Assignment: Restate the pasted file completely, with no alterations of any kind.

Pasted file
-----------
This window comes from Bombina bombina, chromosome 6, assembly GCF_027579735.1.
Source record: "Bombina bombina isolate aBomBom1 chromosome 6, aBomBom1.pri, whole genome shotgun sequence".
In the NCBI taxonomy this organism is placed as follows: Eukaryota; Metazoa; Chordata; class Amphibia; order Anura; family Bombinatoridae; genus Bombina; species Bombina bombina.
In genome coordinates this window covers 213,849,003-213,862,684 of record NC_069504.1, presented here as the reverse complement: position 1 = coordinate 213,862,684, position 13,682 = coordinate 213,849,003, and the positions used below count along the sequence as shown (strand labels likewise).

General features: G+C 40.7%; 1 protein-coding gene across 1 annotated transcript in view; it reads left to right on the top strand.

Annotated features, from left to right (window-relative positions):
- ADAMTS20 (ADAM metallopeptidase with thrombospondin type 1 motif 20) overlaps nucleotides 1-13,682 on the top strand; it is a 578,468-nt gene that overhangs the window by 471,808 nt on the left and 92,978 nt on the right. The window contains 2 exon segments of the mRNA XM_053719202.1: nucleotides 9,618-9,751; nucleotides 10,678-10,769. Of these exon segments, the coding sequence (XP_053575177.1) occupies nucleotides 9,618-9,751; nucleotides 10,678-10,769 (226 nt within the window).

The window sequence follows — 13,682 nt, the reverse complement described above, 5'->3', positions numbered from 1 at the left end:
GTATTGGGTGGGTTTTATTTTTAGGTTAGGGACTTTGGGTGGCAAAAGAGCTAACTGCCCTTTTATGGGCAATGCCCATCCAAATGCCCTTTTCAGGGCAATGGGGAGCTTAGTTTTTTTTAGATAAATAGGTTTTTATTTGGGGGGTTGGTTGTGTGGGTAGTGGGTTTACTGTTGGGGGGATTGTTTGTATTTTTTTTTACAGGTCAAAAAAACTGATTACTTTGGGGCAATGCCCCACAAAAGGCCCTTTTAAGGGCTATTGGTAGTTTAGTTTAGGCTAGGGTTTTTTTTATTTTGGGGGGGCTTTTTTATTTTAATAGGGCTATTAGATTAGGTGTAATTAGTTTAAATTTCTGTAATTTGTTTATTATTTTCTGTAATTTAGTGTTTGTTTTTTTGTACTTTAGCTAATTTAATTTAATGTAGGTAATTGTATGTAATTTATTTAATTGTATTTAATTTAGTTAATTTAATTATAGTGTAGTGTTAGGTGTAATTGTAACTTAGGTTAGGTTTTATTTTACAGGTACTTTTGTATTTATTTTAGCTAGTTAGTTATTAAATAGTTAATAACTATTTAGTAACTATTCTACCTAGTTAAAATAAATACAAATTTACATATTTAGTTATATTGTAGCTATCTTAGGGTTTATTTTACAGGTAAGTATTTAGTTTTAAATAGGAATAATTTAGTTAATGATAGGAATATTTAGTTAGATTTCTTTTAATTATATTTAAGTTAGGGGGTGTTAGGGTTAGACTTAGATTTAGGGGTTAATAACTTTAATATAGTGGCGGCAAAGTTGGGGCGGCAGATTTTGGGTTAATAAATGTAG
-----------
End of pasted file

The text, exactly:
This window comes from Bombina bombina, chromosome 6, assembly GCF_027579735.1.
Source record: "Bombina bombina isolate aBomBom1 chromosome 6, aBomBom1.pri, whole genome shotgun sequence".
In the NCBI taxonomy this organism is placed as follows: Eukaryota; Metazoa; Chordata; class Amphibia; order Anura; family Bombinatoridae; genus Bombina; species Bombina bombina.
In genome coordinates this window covers 213,849,003-213,862,684 of record NC_069504.1, presented here as the reverse complement: position 1 = coordinate 213,862,684, position 13,682 = coordinate 213,849,003, and the positions used below count along the sequence as shown (strand labels likewise).

General features: G+C 40.7%; 1 protein-coding gene across 1 annotated transcript in view; it reads left to right on the top strand.

Annotated features, from left to right (window-relative positions):
- ADAMTS20 (ADAM metallopeptidase with thrombospondin type 1 motif 20) overlaps nucleotides 1-13,682 on the top strand; it is a 578,468-nt gene that overhangs the window by 471,808 nt on the left and 92,978 nt on the right. The window contains 2 exon segments of the mRNA XM_053719202.1: nucleotides 9,618-9,751; nucleotides 10,678-10,769. Of these exon segments, the coding sequence (XP_053575177.1) occupies nucleotides 9,618-9,751; nucleotides 10,678-10,769 (226 nt within the window).

The window sequence follows — 13,682 nt, the reverse complement described above, 5'->3', positions numbered from 1 at the left end:
GTATTGGGTGGGTTTTATTTTTAGGTTAGGGACTTTGGGTGGCAAAAGAGCTAACTGCCCTTTTATGGGCAATGCCCATCCAAATGCCCTTTTCAGGGCAATGGGGAGCTTAGTTTTTTTTAGATAAATAGGTTTTTATTTGGGGGGTTGGTTGTGTGGGTAGTGGGTTTACTGTTGGGGGGATTGTTTGTATTTTTTTTTACAGGTCAAAAAAACTGATTACTTTGGGGCAATGCCCCACAAAAGGCCCTTTTAAGGGCTATTGGTAGTTTAGTTTAGGCTAGGGTTTTTTTTATTTTGGGGGGGCTTTTTTATTTTAATAGGGCTATTAGATTAGGTGTAATTAGTTTAAATTTCTGTAATTTGTTTATTATTTTCTGTAATTTAGTGTTTGTTTTTTTGTACTTTAGCTAATTTAATTTAATGTAGGTAATTGTATGTAATTTATTTAATTGTATTTAATTTAGTTAATTTAATTATAGTGTAGTGTTAGGTGTAATTGTAACTTAGGTTAGGTTTTATTTTACAGGTACTTTTGTATTTATTTTAGCTAGTTAGTTATTAAATAGTTAATAACTATTTAGTAACTATTCTACCTAGTTAAAATAAATACAAATTTACATATTTAGTTATATTGTAGCTATCTTAGGGTTTATTTTACAGGTAAGTATTTAGTTTTAAATAGGAATAATTTAGTTAATGATAGGAATATTTAGTTAGATTTCTTTTAATTATATTTAAGTTAGGGGGTGTTAGGGTTAGACTTAGATTTAGGGGTTAATAACTTTAATATAGTGGCGGCAAAGTTGGGGCGGCAGATTTTGGGTTAATAAATGTAG